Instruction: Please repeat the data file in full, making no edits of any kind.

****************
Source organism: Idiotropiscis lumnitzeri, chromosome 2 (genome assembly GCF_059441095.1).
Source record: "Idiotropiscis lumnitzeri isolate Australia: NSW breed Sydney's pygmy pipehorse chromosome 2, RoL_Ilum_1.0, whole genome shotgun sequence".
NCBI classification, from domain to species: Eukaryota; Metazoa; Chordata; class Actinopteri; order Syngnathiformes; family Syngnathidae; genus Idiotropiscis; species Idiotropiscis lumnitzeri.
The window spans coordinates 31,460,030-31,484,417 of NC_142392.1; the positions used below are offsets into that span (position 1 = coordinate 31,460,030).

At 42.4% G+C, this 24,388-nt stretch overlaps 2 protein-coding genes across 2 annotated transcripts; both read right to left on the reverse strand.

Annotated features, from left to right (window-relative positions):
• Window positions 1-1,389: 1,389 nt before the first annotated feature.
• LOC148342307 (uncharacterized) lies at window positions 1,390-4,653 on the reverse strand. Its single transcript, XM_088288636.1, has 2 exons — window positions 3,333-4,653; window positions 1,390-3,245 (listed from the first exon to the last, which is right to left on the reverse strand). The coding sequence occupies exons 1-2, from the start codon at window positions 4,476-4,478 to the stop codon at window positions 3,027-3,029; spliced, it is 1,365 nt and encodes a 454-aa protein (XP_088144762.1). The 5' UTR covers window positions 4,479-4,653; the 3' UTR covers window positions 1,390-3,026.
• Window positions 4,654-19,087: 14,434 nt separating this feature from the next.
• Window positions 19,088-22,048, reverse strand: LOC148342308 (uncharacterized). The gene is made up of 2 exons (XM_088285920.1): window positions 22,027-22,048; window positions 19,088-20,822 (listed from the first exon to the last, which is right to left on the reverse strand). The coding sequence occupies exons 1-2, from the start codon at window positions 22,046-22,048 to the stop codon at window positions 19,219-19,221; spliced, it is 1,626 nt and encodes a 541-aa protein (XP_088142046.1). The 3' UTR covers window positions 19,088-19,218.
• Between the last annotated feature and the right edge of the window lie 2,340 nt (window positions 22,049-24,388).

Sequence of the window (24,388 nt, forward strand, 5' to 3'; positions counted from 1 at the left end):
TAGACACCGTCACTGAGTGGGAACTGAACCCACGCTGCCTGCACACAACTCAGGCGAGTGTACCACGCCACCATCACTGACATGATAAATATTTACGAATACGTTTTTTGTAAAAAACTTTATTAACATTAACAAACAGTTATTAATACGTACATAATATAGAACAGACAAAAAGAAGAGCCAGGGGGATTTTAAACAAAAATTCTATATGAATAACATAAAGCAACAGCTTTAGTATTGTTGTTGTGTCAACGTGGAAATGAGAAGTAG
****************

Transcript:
Source organism: Idiotropiscis lumnitzeri, chromosome 2 (genome assembly GCF_059441095.1).
Source record: "Idiotropiscis lumnitzeri isolate Australia: NSW breed Sydney's pygmy pipehorse chromosome 2, RoL_Ilum_1.0, whole genome shotgun sequence".
NCBI classification, from domain to species: Eukaryota; Metazoa; Chordata; class Actinopteri; order Syngnathiformes; family Syngnathidae; genus Idiotropiscis; species Idiotropiscis lumnitzeri.
The window spans coordinates 31,460,030-31,484,417 of NC_142392.1; the positions used below are offsets into that span (position 1 = coordinate 31,460,030).

At 42.4% G+C, this 24,388-nt stretch overlaps 2 protein-coding genes across 2 annotated transcripts; both read right to left on the reverse strand.

Annotated features, from left to right (window-relative positions):
• Window positions 1-1,389: 1,389 nt before the first annotated feature.
• LOC148342307 (uncharacterized) lies at window positions 1,390-4,653 on the reverse strand. Its single transcript, XM_088288636.1, has 2 exons — window positions 3,333-4,653; window positions 1,390-3,245 (listed from the first exon to the last, which is right to left on the reverse strand). The coding sequence occupies exons 1-2, from the start codon at window positions 4,476-4,478 to the stop codon at window positions 3,027-3,029; spliced, it is 1,365 nt and encodes a 454-aa protein (XP_088144762.1). The 5' UTR covers window positions 4,479-4,653; the 3' UTR covers window positions 1,390-3,026.
• Window positions 4,654-19,087: 14,434 nt separating this feature from the next.
• Window positions 19,088-22,048, reverse strand: LOC148342308 (uncharacterized). The gene is made up of 2 exons (XM_088285920.1): window positions 22,027-22,048; window positions 19,088-20,822 (listed from the first exon to the last, which is right to left on the reverse strand). The coding sequence occupies exons 1-2, from the start codon at window positions 22,046-22,048 to the stop codon at window positions 19,219-19,221; spliced, it is 1,626 nt and encodes a 541-aa protein (XP_088142046.1). The 3' UTR covers window positions 19,088-19,218.
• Between the last annotated feature and the right edge of the window lie 2,340 nt (window positions 22,049-24,388).

Sequence of the window (24,388 nt, forward strand, 5' to 3'; positions counted from 1 at the left end):
TAGACACCGTCACTGAGTGGGAACTGAACCCACGCTGCCTGCACACAACTCAGGCGAGTGTACCACGCCACCATCACTGACATGATAAATATTTACGAATACGTTTTTTGTAAAAAACTTTATTAACATTAACAAACAGTTATTAATACGTACATAATATAGAACAGACAAAAAGAAGAGCCAGGGGGATTTTAAACAAAAATTCTATATGAATAACATAAAGCAACAGCTTTAGTATTGTTGTTGTGTCAACGTGGAAATGAGAAGTAG